|Publication number||US4506344 A|
|Application number||US 06/384,852|
|Publication date||Mar 19, 1985|
|Filing date||Jun 4, 1982|
|Priority date||Jun 4, 1982|
|Also published as||DE3378796D1, EP0096386A2, EP0096386A3, EP0096386B1|
|Publication number||06384852, 384852, US 4506344 A, US 4506344A, US-A-4506344, US4506344 A, US4506344A|
|Inventors||David W. Hubbard|
|Original Assignee||Pitney Bowes Inc.|
|Export Citation||BiBTeX, EndNote, RefMan|
|Patent Citations (14), Referenced by (36), Classifications (15), Legal Events (4)|
|External Links: USPTO, USPTO Assignment, Espacenet|
The present invention relates to improving the integrity and security of postage meters and in particular, microcomputerized, miniature postage meters which may be held and operated by hand, are completely portable, and may be stored in any number of small spaces such as a pocket, purse or briefcase.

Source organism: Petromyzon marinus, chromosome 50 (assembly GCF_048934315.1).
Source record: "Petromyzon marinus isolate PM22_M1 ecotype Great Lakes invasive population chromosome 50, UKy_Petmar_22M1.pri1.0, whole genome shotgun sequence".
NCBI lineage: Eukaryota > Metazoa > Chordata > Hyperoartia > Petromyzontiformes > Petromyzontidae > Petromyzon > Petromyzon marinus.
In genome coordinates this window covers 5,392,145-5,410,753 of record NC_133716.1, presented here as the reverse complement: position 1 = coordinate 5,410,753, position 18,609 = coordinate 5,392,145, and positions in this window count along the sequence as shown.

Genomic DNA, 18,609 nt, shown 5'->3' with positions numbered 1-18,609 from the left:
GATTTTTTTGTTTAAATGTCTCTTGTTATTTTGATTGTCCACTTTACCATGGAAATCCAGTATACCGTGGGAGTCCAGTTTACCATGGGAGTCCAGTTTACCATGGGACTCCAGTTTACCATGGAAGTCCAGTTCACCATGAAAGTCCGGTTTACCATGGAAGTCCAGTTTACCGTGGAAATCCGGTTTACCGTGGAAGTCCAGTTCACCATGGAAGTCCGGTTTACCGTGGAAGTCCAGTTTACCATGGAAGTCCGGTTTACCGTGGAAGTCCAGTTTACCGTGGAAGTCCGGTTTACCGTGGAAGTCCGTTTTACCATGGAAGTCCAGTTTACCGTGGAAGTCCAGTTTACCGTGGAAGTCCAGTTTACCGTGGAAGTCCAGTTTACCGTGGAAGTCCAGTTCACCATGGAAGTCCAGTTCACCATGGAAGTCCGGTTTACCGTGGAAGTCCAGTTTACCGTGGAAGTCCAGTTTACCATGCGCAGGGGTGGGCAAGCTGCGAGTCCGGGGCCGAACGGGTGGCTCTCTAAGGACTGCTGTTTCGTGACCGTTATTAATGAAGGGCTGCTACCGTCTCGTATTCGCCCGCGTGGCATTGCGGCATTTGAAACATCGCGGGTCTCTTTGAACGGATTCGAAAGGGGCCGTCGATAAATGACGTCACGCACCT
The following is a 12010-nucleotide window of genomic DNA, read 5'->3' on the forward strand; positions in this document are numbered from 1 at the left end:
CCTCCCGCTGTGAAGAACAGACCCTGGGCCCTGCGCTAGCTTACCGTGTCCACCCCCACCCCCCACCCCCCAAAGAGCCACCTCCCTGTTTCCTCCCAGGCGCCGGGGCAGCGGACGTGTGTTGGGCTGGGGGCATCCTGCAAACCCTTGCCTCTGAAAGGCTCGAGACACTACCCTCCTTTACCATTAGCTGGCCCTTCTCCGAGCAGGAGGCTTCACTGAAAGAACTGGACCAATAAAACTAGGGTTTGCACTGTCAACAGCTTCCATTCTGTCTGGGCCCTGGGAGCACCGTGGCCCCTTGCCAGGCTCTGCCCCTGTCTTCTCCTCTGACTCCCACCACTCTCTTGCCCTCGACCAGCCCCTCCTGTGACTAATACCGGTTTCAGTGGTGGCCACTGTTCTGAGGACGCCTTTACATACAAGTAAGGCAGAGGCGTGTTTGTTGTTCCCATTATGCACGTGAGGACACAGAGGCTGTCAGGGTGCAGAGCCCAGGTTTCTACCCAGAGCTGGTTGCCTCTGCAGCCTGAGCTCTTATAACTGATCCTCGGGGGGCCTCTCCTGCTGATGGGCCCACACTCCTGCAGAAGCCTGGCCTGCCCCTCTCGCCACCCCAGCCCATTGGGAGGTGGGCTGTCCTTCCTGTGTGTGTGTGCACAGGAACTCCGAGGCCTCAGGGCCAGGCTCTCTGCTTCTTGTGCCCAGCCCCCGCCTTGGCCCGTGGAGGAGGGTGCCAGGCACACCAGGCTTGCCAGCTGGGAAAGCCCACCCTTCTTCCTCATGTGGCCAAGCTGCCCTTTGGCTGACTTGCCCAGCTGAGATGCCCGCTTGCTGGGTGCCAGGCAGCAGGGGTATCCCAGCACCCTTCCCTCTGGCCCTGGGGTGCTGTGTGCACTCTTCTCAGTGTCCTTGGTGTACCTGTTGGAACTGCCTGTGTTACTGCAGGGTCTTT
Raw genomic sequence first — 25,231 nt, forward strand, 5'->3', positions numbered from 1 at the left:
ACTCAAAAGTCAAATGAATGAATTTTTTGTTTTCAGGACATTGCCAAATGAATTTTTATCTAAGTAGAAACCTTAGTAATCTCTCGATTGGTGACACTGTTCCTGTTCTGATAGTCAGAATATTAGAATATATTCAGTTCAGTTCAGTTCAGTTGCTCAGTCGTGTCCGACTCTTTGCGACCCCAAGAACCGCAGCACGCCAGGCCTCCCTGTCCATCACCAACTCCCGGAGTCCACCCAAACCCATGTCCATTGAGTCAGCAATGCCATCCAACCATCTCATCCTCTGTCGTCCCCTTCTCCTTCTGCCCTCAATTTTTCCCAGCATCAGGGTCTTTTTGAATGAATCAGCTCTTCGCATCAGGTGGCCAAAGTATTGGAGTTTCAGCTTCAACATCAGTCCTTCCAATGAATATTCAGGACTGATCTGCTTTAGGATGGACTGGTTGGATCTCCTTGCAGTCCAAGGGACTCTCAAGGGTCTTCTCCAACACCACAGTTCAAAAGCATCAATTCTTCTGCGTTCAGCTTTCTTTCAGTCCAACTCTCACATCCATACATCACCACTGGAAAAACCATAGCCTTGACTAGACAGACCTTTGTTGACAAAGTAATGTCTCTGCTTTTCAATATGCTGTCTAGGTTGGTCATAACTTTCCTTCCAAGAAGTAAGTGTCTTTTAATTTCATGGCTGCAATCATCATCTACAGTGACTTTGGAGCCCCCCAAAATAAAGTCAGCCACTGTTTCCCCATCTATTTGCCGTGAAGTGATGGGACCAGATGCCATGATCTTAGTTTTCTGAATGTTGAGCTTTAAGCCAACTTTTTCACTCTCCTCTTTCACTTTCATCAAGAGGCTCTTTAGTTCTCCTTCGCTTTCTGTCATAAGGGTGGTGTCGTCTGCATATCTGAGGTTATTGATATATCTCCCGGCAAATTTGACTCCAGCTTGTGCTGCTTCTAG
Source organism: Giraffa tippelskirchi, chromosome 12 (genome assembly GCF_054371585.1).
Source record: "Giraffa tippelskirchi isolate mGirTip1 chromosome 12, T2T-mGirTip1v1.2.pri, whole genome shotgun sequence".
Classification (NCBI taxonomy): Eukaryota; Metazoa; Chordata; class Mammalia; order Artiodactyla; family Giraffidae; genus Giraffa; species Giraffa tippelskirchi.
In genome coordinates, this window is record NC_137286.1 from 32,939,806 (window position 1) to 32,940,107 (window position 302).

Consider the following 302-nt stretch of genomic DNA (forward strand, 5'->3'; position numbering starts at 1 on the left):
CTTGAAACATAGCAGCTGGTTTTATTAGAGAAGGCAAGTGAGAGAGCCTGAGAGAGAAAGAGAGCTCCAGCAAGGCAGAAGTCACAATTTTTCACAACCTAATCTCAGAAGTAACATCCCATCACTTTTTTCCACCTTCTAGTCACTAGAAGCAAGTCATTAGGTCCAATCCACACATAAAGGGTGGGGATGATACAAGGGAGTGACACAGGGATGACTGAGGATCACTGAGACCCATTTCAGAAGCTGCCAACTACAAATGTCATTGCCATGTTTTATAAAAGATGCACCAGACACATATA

Postal meters are widely used by large and small businesses. The meters in use today are, in the main, mechanical devices in which postage values are set, printed and accounted for by means of mechanical assemblies such as linkages and registers. Such meters include a mechanical ascending register which provides a record of the amount of postage printed over the life of the meter and a mechanically descending register which provides a record of the amount of postage remaining for use in the meter. To prevent the tampering of such mechanical meters, a number of different mechanical interlocks have been used. Such interlocks prevent a user from printing postage amounts without changing the contents of the ascending and descending registers. Other interlocks and seals make it nearly impossible for the user, without leaving telltale signs, to reset the descending register without having the postage meter "recharged" by the post office.